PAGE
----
Only a few days to go: We’re raising £25,000 to keep TheyWorkForYou running and make sure people across the UK can hold their elected representatives to account.Donate to our crowdfunder
I am more than happy to comment on that, because it touches on what Mrs Robinson said earlier. The Minister was stating the fact that it was a better settlement than that which the DUP wanted him to be given. Indeed, for months, the DUP campaigned against a single penny extra being given to the Minister of Health and his Department.
When the DUP was in opposition, before devolution, it wanted a 20% increase and was critical of increases as small as 9%. However, when it reached a position where it could do something about the funding of the National Health Service in Northern Ireland, it dramatically failed to do anything. The Minister and Members on this side of the House agreed that the uplift was very welcome, in comparison with what every DUP Member wanted the Health Service to be run on. That is my simple answer.
Members also had to sit through the spectacle of the DUP attempting to defend smoking advertisements at points of sale. Those advertisements predominantly affect children and have the potential to place a great financial burden on the Health Service in Northern Ireland. The Ulster Unionist Party will not be lectured by a party whose record on health has been completely discredited.
The proposal to reduce the number of nursing posts is simply a proposal. Many of the trusts’ proposals have just arrived on the Minister’s desk, and no final decisions have been taken. My party fully understands the concerns expressed on this issue. The Minister will examine those proposals closely before taking any final decisions. I was grateful to the Minister for his recent decisions regarding Skeagh House and Slieve Roe House.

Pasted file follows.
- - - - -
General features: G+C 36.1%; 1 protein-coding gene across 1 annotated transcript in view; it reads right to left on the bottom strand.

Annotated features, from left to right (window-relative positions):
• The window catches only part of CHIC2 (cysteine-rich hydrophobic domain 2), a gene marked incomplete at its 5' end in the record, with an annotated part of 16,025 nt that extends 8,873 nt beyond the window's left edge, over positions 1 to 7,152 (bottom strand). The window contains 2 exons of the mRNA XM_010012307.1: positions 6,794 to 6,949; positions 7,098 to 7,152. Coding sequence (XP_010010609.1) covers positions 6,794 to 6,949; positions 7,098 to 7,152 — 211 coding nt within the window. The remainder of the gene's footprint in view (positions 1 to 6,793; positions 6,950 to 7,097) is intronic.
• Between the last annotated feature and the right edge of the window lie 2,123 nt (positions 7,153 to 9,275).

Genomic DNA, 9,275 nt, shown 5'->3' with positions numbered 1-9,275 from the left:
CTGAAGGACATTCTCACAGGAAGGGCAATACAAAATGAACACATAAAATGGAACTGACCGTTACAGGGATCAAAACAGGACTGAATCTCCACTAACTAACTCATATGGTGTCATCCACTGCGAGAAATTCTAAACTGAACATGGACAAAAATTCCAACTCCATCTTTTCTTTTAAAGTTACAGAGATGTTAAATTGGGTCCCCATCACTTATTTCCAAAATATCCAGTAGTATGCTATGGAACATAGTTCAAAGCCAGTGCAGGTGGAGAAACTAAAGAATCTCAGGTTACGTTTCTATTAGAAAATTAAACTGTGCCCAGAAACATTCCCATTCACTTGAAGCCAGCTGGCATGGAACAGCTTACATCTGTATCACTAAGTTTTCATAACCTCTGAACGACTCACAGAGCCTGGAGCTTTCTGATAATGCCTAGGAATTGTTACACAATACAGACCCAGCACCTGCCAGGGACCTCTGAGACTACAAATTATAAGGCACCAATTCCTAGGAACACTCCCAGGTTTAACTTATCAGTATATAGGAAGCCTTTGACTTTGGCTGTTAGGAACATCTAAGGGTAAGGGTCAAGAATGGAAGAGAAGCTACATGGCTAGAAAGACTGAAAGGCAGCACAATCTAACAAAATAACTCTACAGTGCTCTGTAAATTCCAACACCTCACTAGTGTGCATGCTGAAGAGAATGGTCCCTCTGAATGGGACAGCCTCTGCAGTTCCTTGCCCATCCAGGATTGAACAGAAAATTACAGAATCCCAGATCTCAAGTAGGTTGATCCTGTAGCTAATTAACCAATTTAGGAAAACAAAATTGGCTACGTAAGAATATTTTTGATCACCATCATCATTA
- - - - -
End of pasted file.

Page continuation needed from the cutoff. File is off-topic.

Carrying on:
However, if the amendment were passed today and agreed by the Executive, that would mean that such a proposal would not have to be implemented in the current CSR period, which will allow proper time for real change to take place. If the DUP is serious about what it says, it will have no problem in supporting the amendment. If it does not want efficiency savings and does not deal with the consequences of what it has proposed and agreed to, it must reverse its position.
Let me be clear: Ulster Unionist Party Members are not against efficiency savings. We believe in an efficient and effective Health Service, but we have concerns about the size and pace of some of the changes that are required in such a short period. Having listened to those on the front line, including UNISON and the RCN, we know that our amendment has the support of front line health workers.
If Members support the amendment, they will charge the Minister with reviewing the proposals and making a case for exemption in the current CSR period. I appeal to all Members to listen to our health workers and to support the amendment, thus allowing proper time for real and meaningful change. After all, when it comes to health, we are dealing with individuals’ lives.